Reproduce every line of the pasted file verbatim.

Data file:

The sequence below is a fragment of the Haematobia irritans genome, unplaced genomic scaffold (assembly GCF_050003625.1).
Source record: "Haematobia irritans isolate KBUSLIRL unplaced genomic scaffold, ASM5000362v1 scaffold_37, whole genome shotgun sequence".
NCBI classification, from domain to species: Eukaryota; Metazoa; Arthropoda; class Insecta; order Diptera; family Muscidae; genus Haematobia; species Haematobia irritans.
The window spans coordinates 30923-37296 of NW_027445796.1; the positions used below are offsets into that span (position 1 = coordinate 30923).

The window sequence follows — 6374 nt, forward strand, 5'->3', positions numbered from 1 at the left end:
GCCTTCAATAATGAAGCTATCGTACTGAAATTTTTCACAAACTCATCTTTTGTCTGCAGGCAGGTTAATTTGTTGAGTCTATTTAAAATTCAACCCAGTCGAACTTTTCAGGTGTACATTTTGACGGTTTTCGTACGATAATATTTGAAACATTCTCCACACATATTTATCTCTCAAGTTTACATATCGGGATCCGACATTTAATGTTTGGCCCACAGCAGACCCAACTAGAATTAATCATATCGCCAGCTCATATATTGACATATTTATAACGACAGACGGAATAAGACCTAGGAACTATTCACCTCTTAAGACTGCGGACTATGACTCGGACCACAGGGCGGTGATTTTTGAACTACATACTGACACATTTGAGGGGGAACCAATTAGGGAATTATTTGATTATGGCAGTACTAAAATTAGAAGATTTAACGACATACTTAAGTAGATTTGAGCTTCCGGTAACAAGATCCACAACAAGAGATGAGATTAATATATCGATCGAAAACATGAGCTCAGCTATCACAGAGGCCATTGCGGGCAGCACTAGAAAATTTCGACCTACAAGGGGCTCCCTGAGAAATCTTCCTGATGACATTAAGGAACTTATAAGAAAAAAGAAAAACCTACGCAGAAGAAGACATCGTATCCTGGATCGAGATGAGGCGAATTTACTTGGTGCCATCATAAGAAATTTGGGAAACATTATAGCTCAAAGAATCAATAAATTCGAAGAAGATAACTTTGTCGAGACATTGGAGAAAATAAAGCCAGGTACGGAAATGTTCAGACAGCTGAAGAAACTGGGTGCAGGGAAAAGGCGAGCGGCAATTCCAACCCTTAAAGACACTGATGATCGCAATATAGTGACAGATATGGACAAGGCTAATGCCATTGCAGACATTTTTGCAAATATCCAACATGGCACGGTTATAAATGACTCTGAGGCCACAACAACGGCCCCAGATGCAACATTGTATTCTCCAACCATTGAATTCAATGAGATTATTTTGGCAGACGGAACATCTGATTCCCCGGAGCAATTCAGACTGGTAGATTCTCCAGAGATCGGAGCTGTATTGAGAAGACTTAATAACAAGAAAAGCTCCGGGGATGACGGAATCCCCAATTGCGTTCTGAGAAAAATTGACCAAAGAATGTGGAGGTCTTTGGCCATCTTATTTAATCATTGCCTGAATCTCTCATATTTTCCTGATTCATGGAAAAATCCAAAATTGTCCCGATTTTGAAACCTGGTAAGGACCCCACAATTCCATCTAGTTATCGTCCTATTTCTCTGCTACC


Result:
The sequence below is a fragment of the Haematobia irritans genome, unplaced genomic scaffold (assembly GCF_050003625.1).
Source record: "Haematobia irritans isolate KBUSLIRL unplaced genomic scaffold, ASM5000362v1 scaffold_37, whole genome shotgun sequence".
NCBI classification, from domain to species: Eukaryota; Metazoa; Arthropoda; class Insecta; order Diptera; family Muscidae; genus Haematobia; species Haematobia irritans.
The window spans coordinates 30923-37296 of NW_027445796.1; the positions used below are offsets into that span (position 1 = coordinate 30923).

The window sequence follows — 6374 nt, forward strand, 5'->3', positions numbered from 1 at the left end:
GCCTTCAATAATGAAGCTATCGTACTGAAATTTTTCACAAACTCATCTTTTGTCTGCAGGCAGGTTAATTTGTTGAGTCTATTTAAAATTCAACCCAGTCGAACTTTTCAGGTGTACATTTTGACGGTTTTCGTACGATAATATTTGAAACATTCTCCACACATATTTATCTCTCAAGTTTACATATCGGGATCCGACATTTAATGTTTGGCCCACAGCAGACCCAACTAGAATTAATCATATCGCCAGCTCATATATTGACATATTTATAACGACAGACGGAATAAGACCTAGGAACTATTCACCTCTTAAGACTGCGGACTATGACTCGGACCACAGGGCGGTGATTTTTGAACTACATACTGACACATTTGAGGGGGAACCAATTAGGGAATTATTTGATTATGGCAGTACTAAAATTAGAAGATTTAACGACATACTTAAGTAGATTTGAGCTTCCGGTAACAAGATCCACAACAAGAGATGAGATTAATATATCGATCGAAAACATGAGCTCAGCTATCACAGAGGCCATTGCGGGCAGCACTAGAAAATTTCGACCTACAAGGGGCTCCCTGAGAAATCTTCCTGATGACATTAAGGAACTTATAAGAAAAAAGAAAAACCTACGCAGAAGAAGACATCGTATCCTGGATCGAGATGAGGCGAATTTACTTGGTGCCATCATAAGAAATTTGGGAAACATTATAGCTCAAAGAATCAATAAATTCGAAGAAGATAACTTTGTCGAGACATTGGAGAAAATAAAGCCAGGTACGGAAATGTTCAGACAGCTGAAGAAACTGGGTGCAGGGAAAAGGCGAGCGGCAATTCCAACCCTTAAAGACACTGATGATCGCAATATAGTGACAGATATGGACAAGGCTAATGCCATTGCAGACATTTTTGCAAATATCCAACATGGCACGGTTATAAATGACTCTGAGGCCACAACAACGGCCCCAGATGCAACATTGTATTCTCCAACCATTGAATTCAATGAGATTATTTTGGCAGACGGAACATCTGATTCCCCGGAGCAATTCAGACTGGTAGATTCTCCAGAGATCGGAGCTGTATTGAGAAGACTTAATAACAAGAAAAGCTCCGGGGATGACGGAATCCCCAATTGCGTTCTGAGAAAAATTGACCAAAGAATGTGGAGGTCTTTGGCCATCTTATTTAATCATTGCCTGAATCTCTCATATTTTCCTGATTCATGGAAAAATCCAAAATTGTCCCGATTTTGAAACCTGGTAAGGACCCCACAATTCCATCTAGTTATCGTCCTATTTCTCTGCTACC